The singer, traditionally called a qârî’ (narrator), has complete freedom to draw from the vast wealth of Arab poetry: poems in literary Arabic (classical or modern) or in Baghdadi dialect, chosen according to an imposed form. What is more, the poems shatter literally under the effect of the succession of different vocal parts and the insertion of instrumental passages between two verses, sometimes even between two parts of the verse. This partly explains performance techniques of the earliest performers which consisted of singing between the lips, thus rendering certain poetic passages incomprehensible, the text giving way to the demands of the melodic line.
We have the great singers Mohammad al-Gubbanchi (1901-1989) and Yusuf Omar (1918-1987) to thank for having restored the importance of the text in insisting that singers take trouble over pronouncing words. In the contemporary Baghdadi milieux, a good performer is one who associates a great poet with the melody of a suitable maqâm, setting the beauty of one against that of the other. While themes are as varied as life itself, the main ones are those glorifying love, the suffering and separation and the mystical.
In the profane context, the maqâm is accompanied by the al-châlghî al-baghdâdî ensemble, composed of a santûr, a trapezoidal table zither with 24 struck strings, a jôzé or four-stringed spike-bowed lute, a tabla or dumbuk, drum with a single skin and a daff zinjârî, frame drum with jingles and sometimes the double timpani naqqâra.
Since the thirties, some singers have decided to use the near-eastern ensemble, al-takht al-sharqî with the zither qânûn, the lute 'ûd, the reed flute nây. While these two ensembles, today, are equally used, it should be noted that in the seventies there was a marked preference for the châlghî. In ceremonies of a religious nature, the maqâm is purely vocal.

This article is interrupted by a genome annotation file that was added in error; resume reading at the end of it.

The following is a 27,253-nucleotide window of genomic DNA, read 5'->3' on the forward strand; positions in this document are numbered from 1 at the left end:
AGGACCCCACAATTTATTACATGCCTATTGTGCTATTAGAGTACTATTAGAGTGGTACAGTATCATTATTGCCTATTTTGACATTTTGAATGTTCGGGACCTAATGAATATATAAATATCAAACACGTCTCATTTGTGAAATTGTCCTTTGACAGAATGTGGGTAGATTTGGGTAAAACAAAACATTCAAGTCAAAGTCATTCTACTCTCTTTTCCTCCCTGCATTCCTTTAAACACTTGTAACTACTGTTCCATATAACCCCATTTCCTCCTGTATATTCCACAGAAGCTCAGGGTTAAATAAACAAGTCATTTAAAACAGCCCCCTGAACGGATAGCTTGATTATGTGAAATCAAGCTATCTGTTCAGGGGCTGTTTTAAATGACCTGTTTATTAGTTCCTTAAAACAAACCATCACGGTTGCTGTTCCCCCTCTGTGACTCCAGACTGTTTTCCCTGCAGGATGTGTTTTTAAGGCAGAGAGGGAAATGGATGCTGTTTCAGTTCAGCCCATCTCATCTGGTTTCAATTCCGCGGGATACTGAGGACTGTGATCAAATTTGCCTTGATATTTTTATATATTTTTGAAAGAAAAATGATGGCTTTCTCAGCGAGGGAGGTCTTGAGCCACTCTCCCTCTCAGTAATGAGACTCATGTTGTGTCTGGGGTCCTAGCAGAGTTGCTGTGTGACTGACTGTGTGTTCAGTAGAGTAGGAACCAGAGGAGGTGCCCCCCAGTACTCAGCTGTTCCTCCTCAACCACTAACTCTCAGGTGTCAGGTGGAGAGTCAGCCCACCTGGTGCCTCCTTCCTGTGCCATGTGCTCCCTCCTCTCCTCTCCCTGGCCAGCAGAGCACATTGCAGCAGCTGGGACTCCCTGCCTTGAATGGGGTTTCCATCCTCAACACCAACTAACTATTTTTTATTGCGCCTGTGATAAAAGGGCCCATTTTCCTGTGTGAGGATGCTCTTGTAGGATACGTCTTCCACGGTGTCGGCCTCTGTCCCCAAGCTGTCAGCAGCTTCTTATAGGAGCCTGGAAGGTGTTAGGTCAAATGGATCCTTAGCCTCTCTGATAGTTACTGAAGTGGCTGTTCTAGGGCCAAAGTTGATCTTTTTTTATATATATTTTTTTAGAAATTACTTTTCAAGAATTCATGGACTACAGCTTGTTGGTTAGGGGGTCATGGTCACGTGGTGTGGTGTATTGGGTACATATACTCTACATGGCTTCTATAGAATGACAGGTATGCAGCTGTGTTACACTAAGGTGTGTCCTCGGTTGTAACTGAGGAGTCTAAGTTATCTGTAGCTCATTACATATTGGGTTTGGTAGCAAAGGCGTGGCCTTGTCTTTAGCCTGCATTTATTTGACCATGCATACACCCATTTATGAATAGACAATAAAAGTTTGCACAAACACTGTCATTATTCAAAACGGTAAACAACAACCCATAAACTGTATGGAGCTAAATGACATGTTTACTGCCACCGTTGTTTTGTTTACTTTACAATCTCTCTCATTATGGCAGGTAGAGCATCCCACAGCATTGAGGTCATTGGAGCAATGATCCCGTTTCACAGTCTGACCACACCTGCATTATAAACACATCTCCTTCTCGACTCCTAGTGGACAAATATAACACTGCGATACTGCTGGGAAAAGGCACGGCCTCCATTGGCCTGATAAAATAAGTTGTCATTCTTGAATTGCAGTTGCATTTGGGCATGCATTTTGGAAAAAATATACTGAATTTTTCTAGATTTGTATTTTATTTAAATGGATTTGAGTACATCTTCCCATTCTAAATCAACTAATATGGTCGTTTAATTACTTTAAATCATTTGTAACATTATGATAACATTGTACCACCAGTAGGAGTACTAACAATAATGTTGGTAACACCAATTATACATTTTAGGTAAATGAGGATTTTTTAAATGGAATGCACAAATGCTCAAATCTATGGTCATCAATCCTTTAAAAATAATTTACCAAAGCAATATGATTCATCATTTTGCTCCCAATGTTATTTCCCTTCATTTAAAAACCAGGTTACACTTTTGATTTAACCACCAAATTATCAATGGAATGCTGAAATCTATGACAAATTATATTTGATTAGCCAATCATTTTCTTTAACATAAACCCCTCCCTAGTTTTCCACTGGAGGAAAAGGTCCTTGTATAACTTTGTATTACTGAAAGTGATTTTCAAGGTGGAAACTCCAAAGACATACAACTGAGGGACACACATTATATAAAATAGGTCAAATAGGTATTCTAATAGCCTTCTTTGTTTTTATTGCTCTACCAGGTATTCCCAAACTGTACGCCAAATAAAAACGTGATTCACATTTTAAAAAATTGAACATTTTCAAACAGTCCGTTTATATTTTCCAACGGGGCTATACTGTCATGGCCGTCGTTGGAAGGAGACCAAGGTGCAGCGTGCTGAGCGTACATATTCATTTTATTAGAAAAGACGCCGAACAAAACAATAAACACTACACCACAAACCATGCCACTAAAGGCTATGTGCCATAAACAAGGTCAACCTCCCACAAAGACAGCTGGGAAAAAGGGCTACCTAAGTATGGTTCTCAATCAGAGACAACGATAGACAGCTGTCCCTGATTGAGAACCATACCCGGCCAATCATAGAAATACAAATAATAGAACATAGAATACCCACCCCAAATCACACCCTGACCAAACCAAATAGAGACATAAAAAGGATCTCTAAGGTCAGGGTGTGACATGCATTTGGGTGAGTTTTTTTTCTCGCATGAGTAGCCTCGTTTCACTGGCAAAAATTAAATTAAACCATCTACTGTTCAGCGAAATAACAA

Places and circumstances of the performances:
Until the end of the forties, the only public place where maqâm singers could be heard was in the café, reserved for men. The café thus doubled as a school where the great masters, their disciples and an audience that was not only wildly enthusiastic but also socially heterogenous could meet. After cafés had disappeared, the maqâm tradition continued in private soirées, sahrat maqâm or châlghî, organised in the homes of the rich and middle-class bourgeoisie where it enjoyed its most brilliant hour.
Various circumstances provided the opportunity for inviting singers and instrumental groups to perform before a mixed audience: weddings, anniversaries, circumcisions, calendar or seasonal festivals, the visit by an honoured guest, or quite simply the need to be amongst friends or to listen to a singer. The absence of ceremony and the consumption of alcohol (banned in cafés) fostered a free and on the whole intensely emotional interpretation, the audience sometimes taking part in the singing, dancing to rhythmic pesté.
These informal gatherings have survived all the socio-economic changes preceding the 1991 war. But since then, the acute economic crisis affecting the country has prevented music lovers from organising such evenings. And today nothing much remains but cassette recordings circulating among amateurs. In the religious context, the maqâmât al-'irâqîyya are performed on the anniversary of the birth of the prophet and during mystic Sufi ceremonies.